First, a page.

The Importance of Course Counselling – Jennifer Oaten
As a student, I remember choosing my subjects for Year 11. I chose English, Maths I, Human Biology, Physics, Chemistry and Geography. We also studied Religion. I was fortunate that I loved Sciences and so my choices were not too difficult. Our courses were two years long, so no changes could be made.
Today our students have many more subjects to choose from (26 ATAR courses and 13 General Courses), a fantastic array of Work Placements and Certificate Courses in the ACCESS Pathway, and the option of 5 subjects in Year 12. For some students, choosing or changing pathways and courses is a great challenge, while others will know immediately which subjects they wish to pursue in their final years at the College.
So how do we support our girls to make these decisions?
What is course counselling?
The College has a trained team of course advisors who assist our girls on their academic journey, giving valuable time to each student to reflect on their efforts, their strategies, their successes and their growth areas. They assist our girls in making decisions that will enable them to be motivated and successful at school.
Careers are discussed, but much of the focus is on student strengths, keeping their options open and maximising their potential in their areas of strength. I am a great believer in choosing subjects you enjoy because this will motivate you to work hard, which in turn leads to success which then becomes the motivator.
An effective conversation can help students navigate difficult decisions and have a profound impact on the wellbeing of students. Students may not ask for help but with the right questions, these conversations can be a turning point for some students. Sometimes several conversations are needed.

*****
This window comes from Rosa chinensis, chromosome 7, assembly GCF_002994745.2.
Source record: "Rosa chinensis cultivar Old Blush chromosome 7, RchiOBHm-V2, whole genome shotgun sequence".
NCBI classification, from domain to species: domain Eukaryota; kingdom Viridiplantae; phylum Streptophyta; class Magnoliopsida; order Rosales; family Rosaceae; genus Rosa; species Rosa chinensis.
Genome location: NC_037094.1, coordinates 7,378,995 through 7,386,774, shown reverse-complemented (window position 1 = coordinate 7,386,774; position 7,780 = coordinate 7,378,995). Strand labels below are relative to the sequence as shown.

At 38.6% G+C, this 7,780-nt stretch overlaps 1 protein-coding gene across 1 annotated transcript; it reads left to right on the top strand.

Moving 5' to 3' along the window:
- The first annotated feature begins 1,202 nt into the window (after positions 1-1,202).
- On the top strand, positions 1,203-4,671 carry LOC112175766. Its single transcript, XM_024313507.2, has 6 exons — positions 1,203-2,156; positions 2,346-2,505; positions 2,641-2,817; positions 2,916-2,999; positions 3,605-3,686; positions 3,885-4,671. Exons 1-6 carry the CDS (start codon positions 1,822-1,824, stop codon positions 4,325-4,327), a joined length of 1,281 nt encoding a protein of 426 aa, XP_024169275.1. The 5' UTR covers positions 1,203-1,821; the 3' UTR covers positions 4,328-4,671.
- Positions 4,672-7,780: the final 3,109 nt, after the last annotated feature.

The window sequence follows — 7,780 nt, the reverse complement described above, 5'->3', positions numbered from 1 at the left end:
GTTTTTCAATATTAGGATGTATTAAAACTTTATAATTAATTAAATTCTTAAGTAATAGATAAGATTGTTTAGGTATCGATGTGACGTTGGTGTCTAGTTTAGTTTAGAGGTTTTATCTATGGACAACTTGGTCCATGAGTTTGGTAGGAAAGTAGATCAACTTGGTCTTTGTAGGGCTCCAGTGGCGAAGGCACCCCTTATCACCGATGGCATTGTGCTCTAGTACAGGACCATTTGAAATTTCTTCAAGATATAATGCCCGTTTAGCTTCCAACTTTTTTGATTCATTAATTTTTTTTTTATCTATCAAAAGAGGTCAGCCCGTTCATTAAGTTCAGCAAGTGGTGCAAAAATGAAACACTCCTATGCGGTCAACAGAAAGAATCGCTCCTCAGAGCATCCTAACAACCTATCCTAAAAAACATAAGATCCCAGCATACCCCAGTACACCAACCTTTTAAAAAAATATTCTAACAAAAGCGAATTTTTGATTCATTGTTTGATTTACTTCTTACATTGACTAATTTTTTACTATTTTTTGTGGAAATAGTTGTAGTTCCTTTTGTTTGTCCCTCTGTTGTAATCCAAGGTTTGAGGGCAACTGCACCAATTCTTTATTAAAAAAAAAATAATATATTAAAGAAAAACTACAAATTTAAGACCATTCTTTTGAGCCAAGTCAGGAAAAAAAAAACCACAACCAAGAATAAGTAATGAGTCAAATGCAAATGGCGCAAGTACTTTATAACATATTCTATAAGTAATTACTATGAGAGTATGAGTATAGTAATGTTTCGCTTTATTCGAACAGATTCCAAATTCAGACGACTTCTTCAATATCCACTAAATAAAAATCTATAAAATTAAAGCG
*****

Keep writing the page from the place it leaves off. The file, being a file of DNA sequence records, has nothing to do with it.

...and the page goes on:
What opportunities do we offer?
- Each Year 10 student meets with a course advisor at the beginning of Term 3, to assist them with selecting pathways and courses for Year 11
- Each Year 11 student meets with a course advisor at the beginning of Term 4, to review Year 11, to set goals for Year 12, and to make any changes to pathways or courses before Year 12 courses commence in Week 4.
- Individual students can also seek assistance from their Homeroom teacher, their Dean or a teacher with whom they have a connection.
How can parents partner with us?
- Help your daughter choose her pathway and subjects for herself, not based on what her friends are doing.
- Share her academic strengths and challenges with her and discuss ways to enhance or overcome these.
- Encourage your daughter to make the choices for herself rather than based on your own career choices.
- Understand the benefits and challenges of both ATAR and ACCESS pathways and the different opportunities they offer.
- Make your daughter aware that current success is a factor in future success, so a willingness to adopt new strategies and seek support are crucial for improvement.
- Encourage your daughter to seek advice from her teachers; they understand very clearly her suitability to particular subjects.
- Facilitate talking to older siblings or graduates who can share their personal stories.
In partnership, staff and parents can listen, question and support your daughter to make choices to ensure she reaches her academic potential on her journey to graduation.